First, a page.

AP068499 Beals Meadow Soil Type

Also view:


Area of low base saturation soils in NS.  Drawing after Keys et al. (2016)Fig 3

AP068499 Beals Meadow is situated  within the broader area of low base saturation soils illustrated in the sketch at right, which is based on Keys et al., 2016. However, that’s a pretty coarse scale map.

A geology (bedrock) map for the area places AP068499 Beals Meadow on Middle-Late Devonian biotite monzogranite. It’s  nutrient poor, slowly weathering bedrock.

The Surfical Geology Map places most of AP068499 Beals Meadow in an area of “Stony Till Plain (Ground Moraine). Stony, sandy matrix material derived from local bedrock sources…stoniness, rapid drainage, erodability; poor buffering capacity for acid rain.”

The Soils of NS Map places AP068499 Beals Meadow within the Gibraltar Series Soil Unit for which Present and Use Capability is “Forested, unsuitable for agriculture…Stoniness, acidity, infertility.”

The more recent Forest Ecosystem Classification Soil Type/Pre-Treatment Assessment Reference Viewer places most of AP068499 Beals Meadow I FEC Soil Type Group 1. There is a wee bit of Soil Type 3G, and an even smaller bit of Soil Type 4 [14,G]

From Forest Ecosystem Classification for Nova Scotia Part II: Soil Types (2010) for ST1:


ST1 is associated with dry, sandy or dry, very gravelly to very cobbly coarse-loamy soils. In both cases, the ability to retain moisture and nutrients is reduced due to high sand and/or coarse fragment content. Gravel plus cobble content in surface horizons is often > 50%, but may also be absent in sandy glacio uvial deposits. Stone and boulder content also varies by parent material type. Site drainage is usually well or rapid, but can be moderately well in lower or level slope positions. ST1 profies usually contain a thick, well developed Ae horizon and may also contain partially or fully cemented B horizons.


ST1 can be found scattered throughout the province, but is most common in the Western (700) ecoregion where it is associated with coarse, granitic glacial till; in the Annapolis Valley (610)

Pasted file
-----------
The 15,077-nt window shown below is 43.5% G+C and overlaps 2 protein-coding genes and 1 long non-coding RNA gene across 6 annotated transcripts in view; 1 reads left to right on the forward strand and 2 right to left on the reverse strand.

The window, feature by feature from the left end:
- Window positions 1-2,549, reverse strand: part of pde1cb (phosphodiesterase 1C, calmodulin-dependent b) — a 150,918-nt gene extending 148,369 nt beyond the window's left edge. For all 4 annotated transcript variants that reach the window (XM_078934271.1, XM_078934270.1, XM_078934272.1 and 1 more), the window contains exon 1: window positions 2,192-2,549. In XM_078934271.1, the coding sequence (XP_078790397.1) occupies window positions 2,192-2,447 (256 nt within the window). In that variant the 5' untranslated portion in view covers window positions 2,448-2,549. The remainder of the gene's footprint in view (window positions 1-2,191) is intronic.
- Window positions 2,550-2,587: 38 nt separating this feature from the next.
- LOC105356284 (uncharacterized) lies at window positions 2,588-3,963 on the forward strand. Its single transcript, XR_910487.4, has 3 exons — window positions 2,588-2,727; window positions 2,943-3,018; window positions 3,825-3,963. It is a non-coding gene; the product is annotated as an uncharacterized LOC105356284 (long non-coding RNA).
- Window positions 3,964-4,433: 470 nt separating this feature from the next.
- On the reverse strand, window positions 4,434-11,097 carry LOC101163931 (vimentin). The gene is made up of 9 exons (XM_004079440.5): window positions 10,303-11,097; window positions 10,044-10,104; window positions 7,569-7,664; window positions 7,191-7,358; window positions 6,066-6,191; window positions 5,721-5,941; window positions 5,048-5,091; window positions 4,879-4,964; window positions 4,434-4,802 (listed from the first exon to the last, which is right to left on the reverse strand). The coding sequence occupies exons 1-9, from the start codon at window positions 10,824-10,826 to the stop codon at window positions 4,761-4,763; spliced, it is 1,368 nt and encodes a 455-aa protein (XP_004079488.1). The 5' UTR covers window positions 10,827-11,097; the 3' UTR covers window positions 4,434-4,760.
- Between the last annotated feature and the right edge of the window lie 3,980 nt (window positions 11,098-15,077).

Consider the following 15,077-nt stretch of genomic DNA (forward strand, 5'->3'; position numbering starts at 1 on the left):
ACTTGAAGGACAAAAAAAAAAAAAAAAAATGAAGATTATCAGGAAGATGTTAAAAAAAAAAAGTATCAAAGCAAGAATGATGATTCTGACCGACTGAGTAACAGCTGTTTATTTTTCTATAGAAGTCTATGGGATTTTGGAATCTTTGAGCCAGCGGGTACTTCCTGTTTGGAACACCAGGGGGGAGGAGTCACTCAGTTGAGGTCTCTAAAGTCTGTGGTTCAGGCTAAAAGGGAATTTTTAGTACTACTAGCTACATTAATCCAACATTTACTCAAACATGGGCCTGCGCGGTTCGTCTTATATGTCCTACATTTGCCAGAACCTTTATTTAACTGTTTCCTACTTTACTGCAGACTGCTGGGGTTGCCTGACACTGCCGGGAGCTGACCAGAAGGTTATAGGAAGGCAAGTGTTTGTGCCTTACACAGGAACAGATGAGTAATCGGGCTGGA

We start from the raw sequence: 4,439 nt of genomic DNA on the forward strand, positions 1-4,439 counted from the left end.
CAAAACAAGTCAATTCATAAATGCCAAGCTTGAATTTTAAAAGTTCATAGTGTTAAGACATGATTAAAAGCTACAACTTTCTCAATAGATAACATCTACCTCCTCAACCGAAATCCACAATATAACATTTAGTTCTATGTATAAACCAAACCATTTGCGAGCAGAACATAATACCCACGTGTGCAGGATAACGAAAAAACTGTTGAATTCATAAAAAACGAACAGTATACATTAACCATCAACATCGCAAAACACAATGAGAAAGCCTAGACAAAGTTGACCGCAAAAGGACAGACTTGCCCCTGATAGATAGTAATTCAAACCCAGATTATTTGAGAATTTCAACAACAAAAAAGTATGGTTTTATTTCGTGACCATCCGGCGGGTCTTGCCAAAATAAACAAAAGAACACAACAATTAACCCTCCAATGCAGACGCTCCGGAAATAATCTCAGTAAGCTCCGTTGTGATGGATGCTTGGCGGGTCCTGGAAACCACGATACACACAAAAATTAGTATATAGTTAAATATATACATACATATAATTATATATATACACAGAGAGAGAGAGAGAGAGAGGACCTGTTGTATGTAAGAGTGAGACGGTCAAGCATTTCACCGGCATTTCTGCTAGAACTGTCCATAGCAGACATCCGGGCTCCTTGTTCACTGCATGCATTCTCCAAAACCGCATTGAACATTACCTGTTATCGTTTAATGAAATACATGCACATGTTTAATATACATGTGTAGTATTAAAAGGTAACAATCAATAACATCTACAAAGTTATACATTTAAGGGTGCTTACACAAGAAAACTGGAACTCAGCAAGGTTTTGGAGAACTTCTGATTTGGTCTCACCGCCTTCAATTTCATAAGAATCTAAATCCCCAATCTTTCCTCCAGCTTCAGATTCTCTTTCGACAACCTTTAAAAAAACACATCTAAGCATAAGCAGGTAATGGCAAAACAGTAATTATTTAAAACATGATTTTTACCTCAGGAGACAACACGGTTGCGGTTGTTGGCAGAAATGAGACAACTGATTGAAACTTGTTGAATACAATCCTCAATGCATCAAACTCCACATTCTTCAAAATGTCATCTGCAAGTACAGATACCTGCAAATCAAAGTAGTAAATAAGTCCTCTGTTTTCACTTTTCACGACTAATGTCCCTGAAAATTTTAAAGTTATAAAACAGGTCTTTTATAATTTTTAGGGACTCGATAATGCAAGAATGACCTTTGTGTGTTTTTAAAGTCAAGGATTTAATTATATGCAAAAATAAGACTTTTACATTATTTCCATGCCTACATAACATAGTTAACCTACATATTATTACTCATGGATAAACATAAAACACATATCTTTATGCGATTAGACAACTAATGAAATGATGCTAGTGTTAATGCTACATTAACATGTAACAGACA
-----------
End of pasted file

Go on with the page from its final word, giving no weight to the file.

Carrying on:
and Minas Lowlands (620) ecodistricts where it is associated with sandy outwash (glacio uvial) deposits; and in the Northumberland / Bras d’Or ecoregion (mainly Cumberland County) where it is associated with sandstone enriched glacial till.

Ecological Features

ST1 is generally very poor to poor in fertility and prone to drought. It is usually associated with spruce pine (SP) or open woodland (OW) vegetation types, but may support selected vegetation types from other forest groups (especially where deep-rooting trees can access additional moisture). Associated humus forms are mainly Hemimor and Humimor, with Resimor also common (especially where ericaceous species dominate the shrub layer).

So it appears that the soil and bedrock of most of AP068499 Beals Meadow is the really nutrient poor, acidic ST1

HOWEVER, the PTA for the site under Soil Type says that it is 71% ST 2G; From the description for ST2 (ST2G is a “phase” of ST2):

ST2 is mainly associated with fresh, coarse-loamy soils dominated by sandy loam texture. Coarse fragment content is generally low to moderate in surface horizons, but levels can be higher in soils derived from granite, quartzite, or sandstone tills. Site drainage is usually well, but ranges between rapid and moderately well depending on slope position, slope percent, and subsoil permeability. ST2 pro les usually contain a well developed Ae horizon, but Ahe horizons can also be found, particularly in loamy soils (ST2-L). Cemented B horizons are also possible.

ST2 is the most common upland forest soil type in Nova Scotia and is found throughout the province, particularly where softwoods and mixedwoods are the dominant cover. ST2-G is mainly found in the Western (700), Eastern (400), and Atlantic Coastal (800) ecoregions; while ST2-L is common in the Nova Scotia Uplands (300) and Fundy Shore (900) ecoregions, and on drumlin ecosections throughout the province.

Ecological Features
ST2 is generally poor to medium in fertility, but is sometimes richer (especially ST2-L). Moisture may be somewhat limiting during the growing season (especially in coarser soils), but usually not severely so. ST2 is associated with all forest groups except wet coniferous (WC), wet deciduous (WD) and oodplain (FP). Associated humus forms range from acidic mors (mainly Hemimor and Humimor) on softwood dominated sites, to medium fertility moders (mainly Mormoder) under mixedwood and hardwood cover. Resimors are also possible, especially in coastal (CO) and Highland (HL) softwood stands.

Some Questions I asked of  NRR:  (March 2022)

‘Wonder if you can clarify for me, re  the assignment of soil type for the Beal’s meadow PTA, ST2-G, 71%